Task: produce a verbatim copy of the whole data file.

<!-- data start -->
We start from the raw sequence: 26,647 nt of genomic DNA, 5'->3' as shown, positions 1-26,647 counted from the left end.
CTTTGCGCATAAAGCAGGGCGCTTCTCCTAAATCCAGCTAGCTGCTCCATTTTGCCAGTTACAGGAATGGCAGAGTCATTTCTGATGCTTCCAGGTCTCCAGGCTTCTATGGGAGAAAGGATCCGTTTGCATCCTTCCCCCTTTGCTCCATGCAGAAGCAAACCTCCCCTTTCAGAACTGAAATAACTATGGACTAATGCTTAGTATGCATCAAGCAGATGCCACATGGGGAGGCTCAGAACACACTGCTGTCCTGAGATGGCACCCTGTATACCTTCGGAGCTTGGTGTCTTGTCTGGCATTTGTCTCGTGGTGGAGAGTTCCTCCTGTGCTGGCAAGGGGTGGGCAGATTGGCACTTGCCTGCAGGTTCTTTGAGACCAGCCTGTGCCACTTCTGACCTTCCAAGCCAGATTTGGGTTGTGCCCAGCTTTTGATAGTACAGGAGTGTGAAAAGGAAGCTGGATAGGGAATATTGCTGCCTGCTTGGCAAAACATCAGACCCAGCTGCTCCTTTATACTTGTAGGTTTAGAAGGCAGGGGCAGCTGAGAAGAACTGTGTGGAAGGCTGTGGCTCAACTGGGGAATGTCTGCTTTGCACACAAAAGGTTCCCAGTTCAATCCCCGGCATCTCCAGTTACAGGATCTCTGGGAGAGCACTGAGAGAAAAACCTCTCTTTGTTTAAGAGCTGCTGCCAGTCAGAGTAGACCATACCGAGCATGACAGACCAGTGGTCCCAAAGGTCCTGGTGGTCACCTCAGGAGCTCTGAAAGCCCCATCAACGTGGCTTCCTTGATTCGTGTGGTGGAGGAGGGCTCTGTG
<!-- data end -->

We start from the raw sequence: 26,647 nt of genomic DNA, 5'->3' as shown, positions 1-26,647 counted from the left end.
CTTTGCGCATAAAGCAGGGCGCTTCTCCTAAATCCAGCTAGCTGCTCCATTTTGCCAGTTACAGGAATGGCAGAGTCATTTCTGATGCTTCCAGGTCTCCAGGCTTCTATGGGAGAAAGGATCCGTTTGCATCCTTCCCCCTTTGCTCCATGCAGAAGCAAACCTCCCCTTTCAGAACTGAAATAACTATGGACTAATGCTTAGTATGCATCAAGCAGATGCCACATGGGGAGGCTCAGAACACACTGCTGTCCTGAGATGGCACCCTGTATACCTTCGGAGCTTGGTGTCTTGTCTGGCATTTGTCTCGTGGTGGAGAGTTCCTCCTGTGCTGGCAAGGGGTGGGCAGATTGGCACTTGCCTGCAGGTTCTTTGAGACCAGCCTGTGCCACTTCTGACCTTCCAAGCCAGATTTGGGTTGTGCCCAGCTTTTGATAGTACAGGAGTGTGAAAAGGAAGCTGGATAGGGAATATTGCTGCCTGCTTGGCAAAACATCAGACCCAGCTGCTCCTTTATACTTGTAGGTTTAGAAGGCAGGGGCAGCTGAGAAGAACTGTGTGGAAGGCTGTGGCTCAACTGGGGAATGTCTGCTTTGCACACAAAAGGTTCCCAGTTCAATCCCCGGCATCTCCAGTTACAGGATCTCTGGGAGAGCACTGAGAGAAAAACCTCTCTTTGTTTAAGAGCTGCTGCCAGTCAGAGTAGACCATACCGAGCATGACAGACCAGTGGTCCCAAAGGTCCTGGTGGTCACCTCAGGAGCTCTGAAAGCCCCATCAACGTGGCTTCCTTGATTCGTGTGGTGGAGGAGGGCTCTGTG